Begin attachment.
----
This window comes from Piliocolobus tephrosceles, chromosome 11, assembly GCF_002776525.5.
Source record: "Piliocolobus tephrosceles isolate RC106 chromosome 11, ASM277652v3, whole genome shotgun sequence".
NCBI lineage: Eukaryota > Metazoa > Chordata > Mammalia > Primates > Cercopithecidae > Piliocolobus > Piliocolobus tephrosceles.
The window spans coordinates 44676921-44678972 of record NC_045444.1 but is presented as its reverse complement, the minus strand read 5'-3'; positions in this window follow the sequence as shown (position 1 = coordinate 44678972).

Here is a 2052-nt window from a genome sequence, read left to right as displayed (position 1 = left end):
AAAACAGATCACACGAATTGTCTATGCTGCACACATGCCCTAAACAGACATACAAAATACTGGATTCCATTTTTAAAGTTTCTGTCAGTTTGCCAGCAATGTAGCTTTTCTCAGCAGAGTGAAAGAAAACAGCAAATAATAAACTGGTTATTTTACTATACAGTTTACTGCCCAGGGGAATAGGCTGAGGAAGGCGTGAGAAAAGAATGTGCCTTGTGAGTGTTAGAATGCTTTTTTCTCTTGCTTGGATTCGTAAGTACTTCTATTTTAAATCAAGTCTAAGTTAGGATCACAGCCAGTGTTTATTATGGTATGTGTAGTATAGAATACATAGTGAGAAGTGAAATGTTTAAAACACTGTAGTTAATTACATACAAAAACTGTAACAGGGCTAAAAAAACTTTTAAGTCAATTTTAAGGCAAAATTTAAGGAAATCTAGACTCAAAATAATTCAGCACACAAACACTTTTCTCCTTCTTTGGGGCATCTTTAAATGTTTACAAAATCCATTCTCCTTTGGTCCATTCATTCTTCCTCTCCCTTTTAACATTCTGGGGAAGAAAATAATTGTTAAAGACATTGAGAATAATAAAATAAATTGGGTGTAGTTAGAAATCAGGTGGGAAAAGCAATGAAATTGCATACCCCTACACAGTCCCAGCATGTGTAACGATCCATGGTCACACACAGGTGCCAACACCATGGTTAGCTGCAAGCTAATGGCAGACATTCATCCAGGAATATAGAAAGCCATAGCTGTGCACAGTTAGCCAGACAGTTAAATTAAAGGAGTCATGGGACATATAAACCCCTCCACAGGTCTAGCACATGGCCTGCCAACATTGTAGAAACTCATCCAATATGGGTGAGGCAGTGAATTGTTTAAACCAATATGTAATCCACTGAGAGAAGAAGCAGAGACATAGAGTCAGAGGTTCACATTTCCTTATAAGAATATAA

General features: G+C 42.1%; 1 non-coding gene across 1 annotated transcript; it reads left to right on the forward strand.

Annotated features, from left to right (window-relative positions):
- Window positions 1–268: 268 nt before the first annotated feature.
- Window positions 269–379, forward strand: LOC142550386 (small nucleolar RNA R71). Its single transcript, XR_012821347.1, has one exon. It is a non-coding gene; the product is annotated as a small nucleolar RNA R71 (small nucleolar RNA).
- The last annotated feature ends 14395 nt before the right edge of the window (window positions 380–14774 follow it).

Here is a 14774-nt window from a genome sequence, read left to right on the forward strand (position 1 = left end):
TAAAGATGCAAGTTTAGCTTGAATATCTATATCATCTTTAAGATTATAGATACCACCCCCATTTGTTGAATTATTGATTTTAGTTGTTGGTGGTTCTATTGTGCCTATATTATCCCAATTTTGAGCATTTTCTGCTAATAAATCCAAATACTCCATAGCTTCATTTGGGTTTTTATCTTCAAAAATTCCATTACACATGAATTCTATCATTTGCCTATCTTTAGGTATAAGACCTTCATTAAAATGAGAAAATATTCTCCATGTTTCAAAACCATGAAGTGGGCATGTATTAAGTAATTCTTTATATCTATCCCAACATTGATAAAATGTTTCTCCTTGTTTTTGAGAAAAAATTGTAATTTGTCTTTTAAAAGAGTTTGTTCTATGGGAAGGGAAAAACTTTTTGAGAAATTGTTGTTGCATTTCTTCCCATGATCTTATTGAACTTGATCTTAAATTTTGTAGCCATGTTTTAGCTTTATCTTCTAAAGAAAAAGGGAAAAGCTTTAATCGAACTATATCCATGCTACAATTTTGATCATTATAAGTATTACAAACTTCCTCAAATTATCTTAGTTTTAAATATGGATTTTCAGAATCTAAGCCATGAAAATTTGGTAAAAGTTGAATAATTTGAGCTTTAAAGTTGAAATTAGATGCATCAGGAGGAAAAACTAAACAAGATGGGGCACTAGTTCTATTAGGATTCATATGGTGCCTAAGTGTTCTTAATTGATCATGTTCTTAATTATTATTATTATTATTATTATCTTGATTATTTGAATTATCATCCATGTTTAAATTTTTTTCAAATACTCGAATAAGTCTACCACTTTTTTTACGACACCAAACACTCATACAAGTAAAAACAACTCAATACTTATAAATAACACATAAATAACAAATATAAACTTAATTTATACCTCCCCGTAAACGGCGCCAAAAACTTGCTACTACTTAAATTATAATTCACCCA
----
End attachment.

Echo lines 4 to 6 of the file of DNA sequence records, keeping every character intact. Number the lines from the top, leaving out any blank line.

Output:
The window spans coordinates 44676921-44678972 of record NC_045444.1 but is presented as its reverse complement, the minus strand read 5'-3'; positions in this window follow the sequence as shown (position 1 = coordinate 44678972).

Here is a 2052-nt window from a genome sequence, read left to right as displayed (position 1 = left end):
AAAACAGATCACACGAATTGTCTATGCTGCACACATGCCCTAAACAGACATACAAAATACTGGATTCCATTTTTAAAGTTTCTGTCAGTTTGCCAGCAATGTAGCTTTTCTCAGCAGAGTGAAAGAAAACAGCAAATAATAAACTGGTTATTTTACTATACAGTTTACTGCCCAGGGGAATAGGCTGAGGAAGGCGTGAGAAAAGAATGTGCCTTGTGAGTGTTAGAATGCTTTTTTCTCTTGCTTGGATTCGTAAGTACTTCTATTTTAAATCAAGTCTAAGTTAGGATCACAGCCAGTGTTTATTATGGTATGTGTAGTATAGAATACATAGTGAGAAGTGAAATGTTTAAAACACTGTAGTTAATTACATACAAAAACTGTAACAGGGCTAAAAAAACTTTTAAGTCAATTTTAAGGCAAAATTTAAGGAAATCTAGACTCAAAATAATTCAGCACACAAACACTTTTCTCCTTCTTTGGGGCATCTTTAAATGTTTACAAAATCCATTCTCCTTTGGTCCATTCATTCTTCCTCTCCCTTTTAACATTCTGGGGAAGAAAATAATTGTTAAAGACATTGAGAATAATAAAATAAATTGGGTGTAGTTAGAAATCAGGTGGGAAAAGCAATGAAATTGCATACCCCTACACAGTCCCAGCATGTGTAACGATCCATGGTCACACACAGGTGCCAACACCATGGTTAGCTGCAAGCTAATGGCAGACATTCATCCAGGAATATAGAAAGCCATAGCTGTGCACAGTTAGCCAGACAGTTAAATTAAAGGAGTCATGGGACATATAAACCCCTCCACAGGTCTAGCACATGGCCTGCCAACATTGTAGAAACTCATCCAATATGGGTGAGGCAGTGAATTGTTTAAACCAATATGTAATCCACTGAGAGAAGAAGCAGAGACATAGAGTCAGAGGTTCACATTTCCTTATAAGAATATAA